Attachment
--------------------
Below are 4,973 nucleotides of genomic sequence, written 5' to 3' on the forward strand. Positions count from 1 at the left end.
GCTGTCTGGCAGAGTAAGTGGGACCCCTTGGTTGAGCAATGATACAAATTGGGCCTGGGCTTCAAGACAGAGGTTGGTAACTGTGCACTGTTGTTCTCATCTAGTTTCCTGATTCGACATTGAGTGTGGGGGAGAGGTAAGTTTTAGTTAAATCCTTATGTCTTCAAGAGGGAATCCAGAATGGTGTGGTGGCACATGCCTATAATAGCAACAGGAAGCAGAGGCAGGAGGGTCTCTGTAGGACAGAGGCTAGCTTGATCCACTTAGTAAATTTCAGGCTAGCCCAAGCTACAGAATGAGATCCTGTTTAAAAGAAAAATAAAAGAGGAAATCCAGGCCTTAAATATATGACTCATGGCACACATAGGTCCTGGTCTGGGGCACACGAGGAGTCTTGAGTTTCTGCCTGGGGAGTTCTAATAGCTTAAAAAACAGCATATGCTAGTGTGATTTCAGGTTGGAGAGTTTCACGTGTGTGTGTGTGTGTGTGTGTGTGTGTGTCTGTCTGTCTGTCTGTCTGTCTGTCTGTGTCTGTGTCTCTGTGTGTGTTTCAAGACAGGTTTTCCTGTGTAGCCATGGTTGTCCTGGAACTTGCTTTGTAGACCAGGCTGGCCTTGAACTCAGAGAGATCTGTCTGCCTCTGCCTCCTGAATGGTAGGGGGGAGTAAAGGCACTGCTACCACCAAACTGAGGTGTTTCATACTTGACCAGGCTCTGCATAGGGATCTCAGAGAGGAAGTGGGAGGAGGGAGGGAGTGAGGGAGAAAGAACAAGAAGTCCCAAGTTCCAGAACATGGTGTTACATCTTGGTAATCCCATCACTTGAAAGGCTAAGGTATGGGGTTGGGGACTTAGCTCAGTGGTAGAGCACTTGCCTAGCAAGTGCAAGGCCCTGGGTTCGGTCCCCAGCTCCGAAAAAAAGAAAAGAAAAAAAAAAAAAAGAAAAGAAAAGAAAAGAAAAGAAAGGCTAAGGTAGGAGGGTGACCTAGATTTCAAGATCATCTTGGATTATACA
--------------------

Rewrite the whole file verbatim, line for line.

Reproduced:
Below are 4,973 nucleotides of genomic sequence, written 5' to 3' on the forward strand. Positions count from 1 at the left end.
GCTGTCTGGCAGAGTAAGTGGGACCCCTTGGTTGAGCAATGATACAAATTGGGCCTGGGCTTCAAGACAGAGGTTGGTAACTGTGCACTGTTGTTCTCATCTAGTTTCCTGATTCGACATTGAGTGTGGGGGAGAGGTAAGTTTTAGTTAAATCCTTATGTCTTCAAGAGGGAATCCAGAATGGTGTGGTGGCACATGCCTATAATAGCAACAGGAAGCAGAGGCAGGAGGGTCTCTGTAGGACAGAGGCTAGCTTGATCCACTTAGTAAATTTCAGGCTAGCCCAAGCTACAGAATGAGATCCTGTTTAAAAGAAAAATAAAAGAGGAAATCCAGGCCTTAAATATATGACTCATGGCACACATAGGTCCTGGTCTGGGGCACACGAGGAGTCTTGAGTTTCTGCCTGGGGAGTTCTAATAGCTTAAAAAACAGCATATGCTAGTGTGATTTCAGGTTGGAGAGTTTCACGTGTGTGTGTGTGTGTGTGTGTGTGTGTGTCTGTCTGTCTGTCTGTCTGTCTGTCTGTGTCTGTGTCTCTGTGTGTGTTTCAAGACAGGTTTTCCTGTGTAGCCATGGTTGTCCTGGAACTTGCTTTGTAGACCAGGCTGGCCTTGAACTCAGAGAGATCTGTCTGCCTCTGCCTCCTGAATGGTAGGGGGGAGTAAAGGCACTGCTACCACCAAACTGAGGTGTTTCATACTTGACCAGGCTCTGCATAGGGATCTCAGAGAGGAAGTGGGAGGAGGGAGGGAGTGAGGGAGAAAGAACAAGAAGTCCCAAGTTCCAGAACATGGTGTTACATCTTGGTAATCCCATCACTTGAAAGGCTAAGGTATGGGGTTGGGGACTTAGCTCAGTGGTAGAGCACTTGCCTAGCAAGTGCAAGGCCCTGGGTTCGGTCCCCAGCTCCGAAAAAAAGAAAAGAAAAAAAAAAAAAAGAAAAGAAAAGAAAAGAAAAGAAAGGCTAAGGTAGGAGGGTGACCTAGATTTCAAGATCATCTTGGATTATACA